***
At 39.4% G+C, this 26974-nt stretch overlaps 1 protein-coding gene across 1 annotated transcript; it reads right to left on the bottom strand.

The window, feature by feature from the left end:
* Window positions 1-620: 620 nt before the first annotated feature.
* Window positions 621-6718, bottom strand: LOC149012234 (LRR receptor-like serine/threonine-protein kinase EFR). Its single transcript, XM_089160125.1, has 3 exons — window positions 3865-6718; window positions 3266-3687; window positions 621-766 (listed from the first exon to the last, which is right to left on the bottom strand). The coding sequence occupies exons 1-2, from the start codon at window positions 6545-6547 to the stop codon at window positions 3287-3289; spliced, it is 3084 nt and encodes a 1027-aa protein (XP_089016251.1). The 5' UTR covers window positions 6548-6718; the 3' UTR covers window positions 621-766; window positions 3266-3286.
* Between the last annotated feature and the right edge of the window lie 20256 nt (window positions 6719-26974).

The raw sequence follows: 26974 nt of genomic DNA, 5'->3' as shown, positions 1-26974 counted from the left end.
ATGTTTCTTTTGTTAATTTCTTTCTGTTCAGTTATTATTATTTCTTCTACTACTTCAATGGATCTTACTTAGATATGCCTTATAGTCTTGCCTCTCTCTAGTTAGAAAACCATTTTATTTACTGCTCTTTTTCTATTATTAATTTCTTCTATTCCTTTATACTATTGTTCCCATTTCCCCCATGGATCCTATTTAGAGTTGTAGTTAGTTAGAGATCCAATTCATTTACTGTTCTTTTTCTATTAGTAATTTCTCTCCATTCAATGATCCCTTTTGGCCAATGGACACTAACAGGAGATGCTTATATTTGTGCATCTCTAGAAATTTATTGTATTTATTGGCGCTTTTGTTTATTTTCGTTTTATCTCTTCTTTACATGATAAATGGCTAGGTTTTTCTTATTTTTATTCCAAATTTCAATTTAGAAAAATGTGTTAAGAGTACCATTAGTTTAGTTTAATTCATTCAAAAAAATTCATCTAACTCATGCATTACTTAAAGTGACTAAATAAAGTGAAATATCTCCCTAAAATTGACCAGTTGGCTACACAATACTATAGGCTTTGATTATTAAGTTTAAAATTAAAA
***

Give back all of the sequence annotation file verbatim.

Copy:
At 39.4% G+C, this 26974-nt stretch overlaps 1 protein-coding gene across 1 annotated transcript; it reads right to left on the bottom strand.

The window, feature by feature from the left end:
* Window positions 1-620: 620 nt before the first annotated feature.
* Window positions 621-6718, bottom strand: LOC149012234 (LRR receptor-like serine/threonine-protein kinase EFR). Its single transcript, XM_089160125.1, has 3 exons — window positions 3865-6718; window positions 3266-3687; window positions 621-766 (listed from the first exon to the last, which is right to left on the bottom strand). The coding sequence occupies exons 1-2, from the start codon at window positions 6545-6547 to the stop codon at window positions 3287-3289; spliced, it is 3084 nt and encodes a 1027-aa protein (XP_089016251.1). The 5' UTR covers window positions 6548-6718; the 3' UTR covers window positions 621-766; window positions 3266-3286.
* Between the last annotated feature and the right edge of the window lie 20256 nt (window positions 6719-26974).

The raw sequence follows: 26974 nt of genomic DNA, 5'->3' as shown, positions 1-26974 counted from the left end.
ATGTTTCTTTTGTTAATTTCTTTCTGTTCAGTTATTATTATTTCTTCTACTACTTCAATGGATCTTACTTAGATATGCCTTATAGTCTTGCCTCTCTCTAGTTAGAAAACCATTTTATTTACTGCTCTTTTTCTATTATTAATTTCTTCTATTCCTTTATACTATTGTTCCCATTTCCCCCATGGATCCTATTTAGAGTTGTAGTTAGTTAGAGATCCAATTCATTTACTGTTCTTTTTCTATTAGTAATTTCTCTCCATTCAATGATCCCTTTTGGCCAATGGACACTAACAGGAGATGCTTATATTTGTGCATCTCTAGAAATTTATTGTATTTATTGGCGCTTTTGTTTATTTTCGTTTTATCTCTTCTTTACATGATAAATGGCTAGGTTTTTCTTATTTTTATTCCAAATTTCAATTTAGAAAAATGTGTTAAGAGTACCATTAGTTTAGTTTAATTCATTCAAAAAAATTCATCTAACTCATGCATTACTTAAAGTGACTAAATAAAGTGAAATATCTCCCTAAAATTGACCAGTTGGCTACACAATACTATAGGCTTTGATTATTAAGTTTAAAATTAAAA